Figuring out which breast pump will work best for you might feel challenging, especially considering how many options there are. But don’t worry – this advice on how to choose a breast pump will help you find the best pump for your situation.
While breast milk has all the nutrients a baby needs during the first six months of life and offers protection against several illnesses, breastfeeding has many benefits for the mother, too.
If you’re expecting and have decided to breastfeed your baby, you have probably added a breast pump to your hospital or birthing center packing list already. However, not all moms need to invest in a breast pump; and since all breast pumps are different, choosing one to suit your needs is important.
WILL YOU NEED A BREAST PUMP?
Generally, breast pumps are used in cases where the baby is sick or premature to breastfeed or has trouble latching onto the breast, or where the mother has milk supply issues. In cases where the mother will be away at work or elsewhere for long periods of time, breast pumps can be used to express milk to be fed to the baby when mom isn’t around.
So if you’re on a budget, don’t consider spending on a breast pump if you know that you’re going to be with your baby all the time. If your baby has trouble feeding, you can always make use of the hospital pump and think about buying one later.
UNDERSTANDING THE DIFFERENT TYPES OF BREAST PUMPS
As mentioned, all breast pumps are different, and what works for one mom may not work for another. So here’s the lowdown on the types of breast pumps.
Manual Breast Pump
As the name suggests, manual pumps are hand-operated and comprise a flange and lever that create suction. They are small and lightweight, and express a decent quantity of milk. That being said, manual pumps are labor intensive and time consuming.
Electric Breast Pump
Electric pumps have a motor attached to them that runs on electricity or a battery. They can be either single or double meaning you can use them to pump one or both breasts simultaneously. If you pick a double electric pump, you can also configure it to pump one breast at a time if need be.
These pumps are electric powerhouses and come with sensitive controls allowing you to regulate suction intensity, rhythm, and pressure. Hospital-grade pumps can be used to pump one or both breasts at the same time, and can greatly reduce pumping time due to their efficiency.
HOW TO CHOOSE THE RIGHT BREAST PUMP
Choosing a breast pump that meets your needs requires you to assess your needs first. Take these factors into consideration to help you decide.
- Frequency – A small manual breast pump will be just fine for moms who need to pump only occasionally. Working moms who need to pump twice or more each day can find using a manual pump tiring. Since they are also slower than other pumps, buying a manual pump is not advised if you’re looking for shorter pumping sessions and larger milk volumes.
- Weight – As a working mom, you certainly wouldn’t want to lug around a big and heavy breast pump to work every day. if you’re looking for a lightweight pump, a compact-sized manual or electric breast pump will be the best choice.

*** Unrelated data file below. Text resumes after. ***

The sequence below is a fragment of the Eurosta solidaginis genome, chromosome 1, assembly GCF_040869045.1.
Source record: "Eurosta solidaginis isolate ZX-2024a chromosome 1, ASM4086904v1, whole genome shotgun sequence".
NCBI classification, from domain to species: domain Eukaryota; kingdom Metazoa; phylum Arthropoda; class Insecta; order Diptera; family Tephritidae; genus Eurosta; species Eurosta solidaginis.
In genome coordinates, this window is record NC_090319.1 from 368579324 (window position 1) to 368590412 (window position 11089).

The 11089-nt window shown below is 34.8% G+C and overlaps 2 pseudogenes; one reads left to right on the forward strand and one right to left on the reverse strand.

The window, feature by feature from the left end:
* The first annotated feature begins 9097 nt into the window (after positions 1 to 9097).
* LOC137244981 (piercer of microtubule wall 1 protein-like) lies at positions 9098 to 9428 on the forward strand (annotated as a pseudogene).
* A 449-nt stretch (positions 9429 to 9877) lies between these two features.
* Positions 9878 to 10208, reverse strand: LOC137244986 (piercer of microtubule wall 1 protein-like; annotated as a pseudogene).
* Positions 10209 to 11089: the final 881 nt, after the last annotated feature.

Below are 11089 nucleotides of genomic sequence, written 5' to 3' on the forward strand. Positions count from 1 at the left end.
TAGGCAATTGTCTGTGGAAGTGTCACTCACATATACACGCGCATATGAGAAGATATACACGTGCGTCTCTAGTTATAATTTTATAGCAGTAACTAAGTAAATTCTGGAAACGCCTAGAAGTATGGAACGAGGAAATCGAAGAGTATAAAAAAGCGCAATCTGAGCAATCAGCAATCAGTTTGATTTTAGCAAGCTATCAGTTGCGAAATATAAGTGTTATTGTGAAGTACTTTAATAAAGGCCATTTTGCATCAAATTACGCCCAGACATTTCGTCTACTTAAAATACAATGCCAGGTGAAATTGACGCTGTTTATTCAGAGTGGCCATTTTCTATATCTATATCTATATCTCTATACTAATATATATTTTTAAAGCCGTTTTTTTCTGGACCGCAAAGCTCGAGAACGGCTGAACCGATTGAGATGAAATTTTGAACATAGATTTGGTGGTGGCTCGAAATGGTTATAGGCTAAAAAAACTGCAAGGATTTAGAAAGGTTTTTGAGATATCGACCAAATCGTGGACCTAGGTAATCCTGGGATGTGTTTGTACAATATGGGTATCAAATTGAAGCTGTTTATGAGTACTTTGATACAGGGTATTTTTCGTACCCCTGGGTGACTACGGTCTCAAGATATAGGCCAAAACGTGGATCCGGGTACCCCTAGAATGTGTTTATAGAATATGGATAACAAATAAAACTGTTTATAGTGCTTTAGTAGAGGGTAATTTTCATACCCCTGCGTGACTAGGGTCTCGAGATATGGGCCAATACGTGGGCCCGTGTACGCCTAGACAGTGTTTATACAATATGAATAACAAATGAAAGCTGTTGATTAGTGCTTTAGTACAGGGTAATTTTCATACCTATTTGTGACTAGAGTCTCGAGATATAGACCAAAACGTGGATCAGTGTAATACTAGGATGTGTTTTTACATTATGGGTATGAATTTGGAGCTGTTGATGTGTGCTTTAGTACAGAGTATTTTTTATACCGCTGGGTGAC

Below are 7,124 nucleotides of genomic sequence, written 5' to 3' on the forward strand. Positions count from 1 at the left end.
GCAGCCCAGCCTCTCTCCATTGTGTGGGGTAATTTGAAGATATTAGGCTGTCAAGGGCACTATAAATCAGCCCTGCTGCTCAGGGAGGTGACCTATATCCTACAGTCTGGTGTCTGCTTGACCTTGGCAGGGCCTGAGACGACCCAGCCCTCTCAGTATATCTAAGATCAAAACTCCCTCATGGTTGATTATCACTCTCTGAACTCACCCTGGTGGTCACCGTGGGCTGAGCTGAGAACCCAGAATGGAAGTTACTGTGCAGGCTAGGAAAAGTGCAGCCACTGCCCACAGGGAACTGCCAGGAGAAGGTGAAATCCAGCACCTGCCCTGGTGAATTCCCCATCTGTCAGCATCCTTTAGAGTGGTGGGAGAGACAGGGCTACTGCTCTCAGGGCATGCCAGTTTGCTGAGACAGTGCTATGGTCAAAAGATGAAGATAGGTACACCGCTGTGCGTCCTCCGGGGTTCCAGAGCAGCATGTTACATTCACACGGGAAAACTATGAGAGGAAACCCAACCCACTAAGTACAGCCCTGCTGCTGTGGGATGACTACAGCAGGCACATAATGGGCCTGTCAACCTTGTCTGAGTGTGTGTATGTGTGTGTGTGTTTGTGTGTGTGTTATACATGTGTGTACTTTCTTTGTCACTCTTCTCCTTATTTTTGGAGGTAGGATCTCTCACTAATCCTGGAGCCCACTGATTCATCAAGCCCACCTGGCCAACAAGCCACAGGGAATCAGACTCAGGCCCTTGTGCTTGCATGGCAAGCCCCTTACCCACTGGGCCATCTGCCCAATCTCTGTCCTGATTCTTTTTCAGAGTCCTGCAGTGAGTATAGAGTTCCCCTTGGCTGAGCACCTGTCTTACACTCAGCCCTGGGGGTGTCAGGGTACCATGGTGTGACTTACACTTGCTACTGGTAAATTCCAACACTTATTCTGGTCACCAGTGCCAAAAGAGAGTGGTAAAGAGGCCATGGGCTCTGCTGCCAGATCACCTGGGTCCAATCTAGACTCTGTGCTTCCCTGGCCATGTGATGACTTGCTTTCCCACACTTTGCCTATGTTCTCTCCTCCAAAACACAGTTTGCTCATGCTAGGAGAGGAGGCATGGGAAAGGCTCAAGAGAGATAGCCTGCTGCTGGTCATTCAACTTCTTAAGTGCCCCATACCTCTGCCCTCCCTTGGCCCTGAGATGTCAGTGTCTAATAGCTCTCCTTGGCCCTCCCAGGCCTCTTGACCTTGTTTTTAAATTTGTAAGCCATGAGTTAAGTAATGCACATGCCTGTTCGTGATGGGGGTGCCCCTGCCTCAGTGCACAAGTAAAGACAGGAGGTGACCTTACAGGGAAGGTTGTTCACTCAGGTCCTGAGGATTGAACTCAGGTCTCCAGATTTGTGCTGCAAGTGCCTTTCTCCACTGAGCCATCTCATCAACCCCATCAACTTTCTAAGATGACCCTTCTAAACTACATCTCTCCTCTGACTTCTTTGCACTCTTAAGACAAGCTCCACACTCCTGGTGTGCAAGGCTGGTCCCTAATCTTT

- Discreteness – Small manual and electric breast pumps can easily fit into your handbag, so you won’t have to worry about being discreet. Medium-sized electric pumps usually come with a carry case that won’t draw much attention to you. On the other hand, hospital-grade pumps are large and difficult to carry around without drawing attention. Most importantly, electric pumps make some noise when they’re operating, so you might want to look for a quieter model or go for a manual pump.
- User-friendliness – Breast pumps can be easy to use once you know how to pump the right way. But before you buy a breast pump, make sure that it is easy to assemble, take apart, and clean.
- Efficiency – Double hospital-grade pumps and electric pumps are your best bet if you want your pumping sessions to be short. In addition to this, they are also suitable for moms looking to increase their milk supply.
RENTING, BORROWING, OR BUYING A SECOND-HAND PUMP
Buying a second-hand breast pump or using a hand-me-down is less expensive and can be better for the planet, but it should only be an option with certain pumps. Breast milk can carry pathogens that can contaminate breast pumps, passing infections on to you and your baby.
A closed system pump has a barrier between the milk collection kit and the pump mechanism to prevent contamination by bacteria/mold/viruses/etc. An open system pump has no such barrier.
It isn’t possible to completely sterilize the inside of an open system pump. You would have to dismantle the pump to get to all the parts that could be affected, plus some of these parts are impossible to completely sanitize. Buying new tubing, new parts, and cleaning every cleanable part does not sanitize the motor of the pump, which (in an open system pump) is, by definition, open to the new milk you are pumping (source).
Hospital-grade pumps are designed to prevent milk from getting into the motor. So if you rent a hospital-grade pump, you’ll just need your own collection kit.
When your breastfeeding experience ends, check with the manufacturer of your pump to see if they offer a recycling program.
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